- Dear Abby
- Games & Puzzles
- Events & Exhibits
- Food & Drink
- Arts & Music
- Movies & TV
Scores updated at the end of each quarter. Winner
Groton - Korey Page noticed one thing different about his 10-year-old classmate, Marik Tucker, but only one.
"He has a new leg," said Korey, 9, a fourth-grader at Charles Barnum Elementary School. Korey said he was "happy and cheerful" to see Marik back at school, even if just temporarily.
Marik has osteosarcoma, a cancer that attacks the bones and sometimes other tissue, and he's been out for months in treatment. In October, his parents made an agonizing choice to have doctors amputate their son's leg rather than put him through multiple surgeries and risk losing him.
He has a prosthetic leg and has lost his hair due to chemotherapy. He has difficulty hearing due to an unrelated issue, so he wears a hearing aid. Yet his classmates reacted to his arrival as they would to any other returning friend.
"They just all cheered and shouted out his name," said Shaun Farquhar, Marik's fourth-grade teacher.
Marik's mother, Kelli Tucker, said her son was so happy to go back to school that he had trouble getting to sleep Thursday night.
"I was just excited," Marik said. His favorite part of the day was "playing with my friends," he said.
He cannot return full-time to school because he is still in treatment, Tucker said. Marik started 40 weeks of chemotherapy in August and has two treatments left.
His white cell count will fall in the coming days, making him susceptible to infection. But Tucker said he's handled the treatment well. While other children require dozens of transfusions or repeated hospitalizations, Marik has needed three transfusions and has been admitted to the hospital twice.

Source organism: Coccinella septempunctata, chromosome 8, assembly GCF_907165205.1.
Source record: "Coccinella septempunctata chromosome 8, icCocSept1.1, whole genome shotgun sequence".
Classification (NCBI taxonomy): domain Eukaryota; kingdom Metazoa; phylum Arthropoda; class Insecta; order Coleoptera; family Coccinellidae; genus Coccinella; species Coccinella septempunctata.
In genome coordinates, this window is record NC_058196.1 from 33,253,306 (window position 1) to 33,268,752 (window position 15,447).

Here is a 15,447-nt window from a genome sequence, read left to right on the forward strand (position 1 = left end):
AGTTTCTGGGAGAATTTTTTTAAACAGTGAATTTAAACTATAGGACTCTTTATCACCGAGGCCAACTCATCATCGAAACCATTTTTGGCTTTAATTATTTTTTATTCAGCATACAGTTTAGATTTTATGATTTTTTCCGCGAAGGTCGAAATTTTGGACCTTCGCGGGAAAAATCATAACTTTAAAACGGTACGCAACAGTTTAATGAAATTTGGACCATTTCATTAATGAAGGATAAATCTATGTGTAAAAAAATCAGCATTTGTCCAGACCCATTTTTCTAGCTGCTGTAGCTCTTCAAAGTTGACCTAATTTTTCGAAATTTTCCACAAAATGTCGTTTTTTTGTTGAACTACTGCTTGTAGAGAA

She said she hopes Marik will be able to visit or attend school more when his chemotherapy is done and he's feeling better, perhaps in June.
His friends are already making plans.
"I might go to his house next weekend," said Gianni Galatioto, 10. "I need to ask his mom and my mom."
The students had some help understanding what was happening.
After the surgery, a child life specialist from Yale-New Haven Hospital - trained to help children through medical procedures - visited Marik's classroom with Marik and his mother and explained what kind of cancer Marik had, how doctors treated it and how prosthetic legs work.
In October, Paula Bell, the teacher of the deaf for Groton Public Schools and the American Sign Language teacher at Robert E. Fitch High School, began visiting Marik's class on Fridays and teaching the children sign language. She did so on her own time.
The students have learned simple phrases such as "Hello," "How are you?" "I'm happy" and "I'm sad."
Students from Bell's sign language class at Fitch also visited Charles Barnum on Friday. Marik's sister is an American Sign Language student at Fitch but did not attend.
Once chemotherapy is done, Marik will have scans every three weeks to see if the cancer has come back, Tucker said. After one year of clear scans, he'll be declared to have "no evidence of disease," she said.
She said his classmates made him feel welcome and just like them, and that has real value.
"He looks a lot different from the other kids now because he doesn't have hair, he's got (a) prosthetic leg, he wears a hearing aid," Tucker said. "It's awesome that they make him feel like just another kid. That's what he needs."